Tony’s Oracle Tips

February 1, 2010

Session Time Zone Versus Database Time Zone

Filed under: Uncategorized — tonyhasler @ 1:19 pm

It is funny how you start to learn lots of new things about Oracle when you start working in an environment that is different from ones that you have worked with before. I am currently working with a Windows laptop with UK regional settings and am connecting to databases in New York via a standard Oracle client. I have a colleague in Singapore accessing the same databases and that is how I discovered the weird NLS_TERRITORY issue in this earlier post.

Now here is another time zone related issue that can cause different results with clients in different time zones. What do you think the result of this query is?


First let us work out the type of the result. SYSTIMESTAMP is of type TIMESTAMP WITH TIME ZONE which I will abbreviate to TTZ for the rest of this post. The documentation tells us that when we subtract a numeric value from a TIMESTAMP (no distinction is made with TTZ) the resultant type is a TIMESTAMP. This appears to be either a documentation error or a bug as the actual type of the expression SYSTIMESTAMP-1 is DATE. If it is a bug then it can never be fixed (for compatibility reasons) so it becomes a documentation error anyway! The same table also tells us that the difference between a TIMESTAMP and a DATE is an INTERVAL [DAY TO SECOND]. And that is indeed the type of the result our query.

Now let us turn our attention to the value of this interval. The numeric ‘1’ is treated as meaning ‘1 day’ so you would imagine that SYSTIMESTAMP-1 would yield the same result as SYSDATE-1 wouldn’t you? Well if that is what you thought you would be right. You get a DATE that specifies the date and time 24 hours ago specified in the time zone of the database (but see update below) as opposed to your session: the time zone information has just been dropped. Now if we consult that same table again we can see that when we subtract a DATE from a TTZ we get an interval. But this note says that “[When] one operand is a DATE value[…] and the other operand has a time zone value the Oracle uses the session time zone in the returned value.” The wording is a little ambiguous but the upshot is that the DATE is now interpreted as being associated with the session time zone. This means that the result of the query is “one day plus (the session time zone minus the database time zone)”. So if the database and the session time zone are the same then you get a fairly predictable result: an INTERVAL DAY TO SECOND of one day (ignoring the fraction of a second error that gets introduced in the conversions) but otherwise you get something else. Try this script:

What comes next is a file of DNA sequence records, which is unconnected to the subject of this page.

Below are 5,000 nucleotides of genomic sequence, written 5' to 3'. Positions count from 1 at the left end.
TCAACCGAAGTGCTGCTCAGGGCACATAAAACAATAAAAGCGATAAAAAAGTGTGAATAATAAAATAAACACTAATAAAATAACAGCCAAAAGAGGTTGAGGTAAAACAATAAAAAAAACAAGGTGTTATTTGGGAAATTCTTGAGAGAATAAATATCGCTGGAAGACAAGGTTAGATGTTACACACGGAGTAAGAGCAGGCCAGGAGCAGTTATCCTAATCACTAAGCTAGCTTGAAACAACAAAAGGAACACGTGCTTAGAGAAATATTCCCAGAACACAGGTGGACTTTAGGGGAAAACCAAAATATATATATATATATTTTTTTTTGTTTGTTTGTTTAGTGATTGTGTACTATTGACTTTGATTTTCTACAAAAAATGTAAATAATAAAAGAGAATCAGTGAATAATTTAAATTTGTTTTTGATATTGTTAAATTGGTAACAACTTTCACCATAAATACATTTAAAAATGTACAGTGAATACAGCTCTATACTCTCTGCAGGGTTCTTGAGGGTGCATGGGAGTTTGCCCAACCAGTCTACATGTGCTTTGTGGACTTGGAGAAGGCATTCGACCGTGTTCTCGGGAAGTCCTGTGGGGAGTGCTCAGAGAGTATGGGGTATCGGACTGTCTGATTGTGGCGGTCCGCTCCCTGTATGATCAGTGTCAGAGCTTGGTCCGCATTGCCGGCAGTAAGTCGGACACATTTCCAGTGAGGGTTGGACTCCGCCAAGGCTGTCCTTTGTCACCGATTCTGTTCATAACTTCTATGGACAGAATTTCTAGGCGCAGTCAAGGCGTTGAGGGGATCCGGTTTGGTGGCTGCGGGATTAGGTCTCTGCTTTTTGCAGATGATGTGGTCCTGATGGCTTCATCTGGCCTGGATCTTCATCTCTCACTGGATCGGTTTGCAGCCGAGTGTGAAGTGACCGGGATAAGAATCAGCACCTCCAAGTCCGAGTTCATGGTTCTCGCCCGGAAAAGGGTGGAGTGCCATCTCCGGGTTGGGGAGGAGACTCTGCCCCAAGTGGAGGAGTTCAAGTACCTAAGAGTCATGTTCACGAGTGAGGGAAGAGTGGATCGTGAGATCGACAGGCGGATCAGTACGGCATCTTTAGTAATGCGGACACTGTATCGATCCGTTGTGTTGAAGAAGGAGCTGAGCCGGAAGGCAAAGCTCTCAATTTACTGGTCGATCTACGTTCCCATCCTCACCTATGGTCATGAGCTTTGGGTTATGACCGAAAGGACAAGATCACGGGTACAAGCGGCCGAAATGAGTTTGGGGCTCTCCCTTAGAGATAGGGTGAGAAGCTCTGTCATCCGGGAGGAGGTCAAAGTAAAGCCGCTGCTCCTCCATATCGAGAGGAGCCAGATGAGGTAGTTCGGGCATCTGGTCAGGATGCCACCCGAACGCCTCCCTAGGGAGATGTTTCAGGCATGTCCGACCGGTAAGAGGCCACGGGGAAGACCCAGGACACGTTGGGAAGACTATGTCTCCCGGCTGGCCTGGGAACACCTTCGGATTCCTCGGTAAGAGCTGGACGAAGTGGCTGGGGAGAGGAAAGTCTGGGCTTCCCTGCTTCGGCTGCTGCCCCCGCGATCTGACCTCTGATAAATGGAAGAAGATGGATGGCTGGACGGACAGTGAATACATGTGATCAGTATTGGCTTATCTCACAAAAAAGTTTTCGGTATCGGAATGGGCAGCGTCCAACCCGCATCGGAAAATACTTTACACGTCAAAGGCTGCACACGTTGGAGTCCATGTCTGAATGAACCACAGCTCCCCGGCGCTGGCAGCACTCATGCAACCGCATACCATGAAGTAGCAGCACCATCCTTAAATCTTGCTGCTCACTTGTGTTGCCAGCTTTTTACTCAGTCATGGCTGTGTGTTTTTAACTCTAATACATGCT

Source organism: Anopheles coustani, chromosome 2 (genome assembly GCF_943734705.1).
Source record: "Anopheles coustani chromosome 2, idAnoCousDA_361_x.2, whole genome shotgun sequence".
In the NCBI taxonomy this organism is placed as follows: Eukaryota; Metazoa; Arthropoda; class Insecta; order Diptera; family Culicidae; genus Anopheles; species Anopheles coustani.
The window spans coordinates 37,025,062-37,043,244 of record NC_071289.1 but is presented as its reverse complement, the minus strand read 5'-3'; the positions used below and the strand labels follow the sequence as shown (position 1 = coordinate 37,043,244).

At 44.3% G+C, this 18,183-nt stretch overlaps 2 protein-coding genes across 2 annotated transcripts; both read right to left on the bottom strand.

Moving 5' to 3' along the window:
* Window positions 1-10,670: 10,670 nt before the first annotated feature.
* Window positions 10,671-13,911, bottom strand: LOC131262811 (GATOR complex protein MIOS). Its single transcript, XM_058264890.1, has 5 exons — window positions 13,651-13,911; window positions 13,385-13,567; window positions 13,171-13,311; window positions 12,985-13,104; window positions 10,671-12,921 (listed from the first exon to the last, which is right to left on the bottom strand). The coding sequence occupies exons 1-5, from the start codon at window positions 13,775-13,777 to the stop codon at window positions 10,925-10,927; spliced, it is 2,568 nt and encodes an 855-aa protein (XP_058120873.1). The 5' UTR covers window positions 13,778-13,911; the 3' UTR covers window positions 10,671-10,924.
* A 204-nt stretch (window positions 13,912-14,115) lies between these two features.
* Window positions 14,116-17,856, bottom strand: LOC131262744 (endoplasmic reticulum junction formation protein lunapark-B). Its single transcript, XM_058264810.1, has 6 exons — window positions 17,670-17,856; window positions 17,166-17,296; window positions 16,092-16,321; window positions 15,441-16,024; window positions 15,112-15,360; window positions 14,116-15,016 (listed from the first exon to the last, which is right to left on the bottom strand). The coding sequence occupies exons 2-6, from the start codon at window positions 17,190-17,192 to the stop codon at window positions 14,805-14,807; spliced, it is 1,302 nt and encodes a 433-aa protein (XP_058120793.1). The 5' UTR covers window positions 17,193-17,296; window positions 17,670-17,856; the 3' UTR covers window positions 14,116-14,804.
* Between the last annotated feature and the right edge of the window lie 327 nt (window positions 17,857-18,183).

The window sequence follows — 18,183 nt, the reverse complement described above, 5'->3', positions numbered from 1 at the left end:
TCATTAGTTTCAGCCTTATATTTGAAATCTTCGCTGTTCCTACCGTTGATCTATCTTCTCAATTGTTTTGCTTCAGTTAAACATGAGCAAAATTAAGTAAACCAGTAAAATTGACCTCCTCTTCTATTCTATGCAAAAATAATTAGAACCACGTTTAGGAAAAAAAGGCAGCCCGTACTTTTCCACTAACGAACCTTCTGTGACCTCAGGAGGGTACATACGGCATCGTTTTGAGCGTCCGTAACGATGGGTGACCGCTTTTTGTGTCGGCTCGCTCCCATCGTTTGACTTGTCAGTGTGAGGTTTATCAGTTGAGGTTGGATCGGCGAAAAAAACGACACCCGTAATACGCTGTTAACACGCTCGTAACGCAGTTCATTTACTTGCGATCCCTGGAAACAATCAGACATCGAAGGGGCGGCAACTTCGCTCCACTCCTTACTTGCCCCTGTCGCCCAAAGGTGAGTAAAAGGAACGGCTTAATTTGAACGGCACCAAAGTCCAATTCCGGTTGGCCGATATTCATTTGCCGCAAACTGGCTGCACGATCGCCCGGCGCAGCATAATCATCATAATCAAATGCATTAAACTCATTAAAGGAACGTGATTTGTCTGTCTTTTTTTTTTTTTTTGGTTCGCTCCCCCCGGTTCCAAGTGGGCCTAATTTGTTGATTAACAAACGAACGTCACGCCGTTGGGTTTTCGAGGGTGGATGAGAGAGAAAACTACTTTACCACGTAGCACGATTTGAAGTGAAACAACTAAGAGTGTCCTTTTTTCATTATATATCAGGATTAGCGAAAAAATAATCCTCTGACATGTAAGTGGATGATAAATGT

ALTER SESSION SET TIME_ZONE='-11:00'  -- Something other than the time zone of your database server
                                      -- But see update note below

Note that there is no such problem if you use CURRENT_TIMESTAMP (a TTZ based on the session timestamp) or LOCALTIMESTAMP (a TIMESTAMP with no time zone also based on the session time zone).

UPDATE:  I mention the “time zone of the database” above but this should not be confused with the “database time zone” that you see by using the built-in DBTIMEZONE function.  The latter is only used for TIMESTAMP WITH LOCAL TIME ZONE data types.  The time zone used by the function SYSTIMESTAMP is the time zone taken from the operating system of the server on which the database resides.


1 Comment »

  1. […] an understanding of why this works see my other blog entry here. This issue is specific to the TIMESTAMP WITH TIME ZONE datatype.  But there are far worse issues […]

    Pingback by Tony’s Tirade against TIMESTAMP WITH TIME ZONE « Tony’s Oracle Tips — September 4, 2010 @ 11:34 pm | Reply

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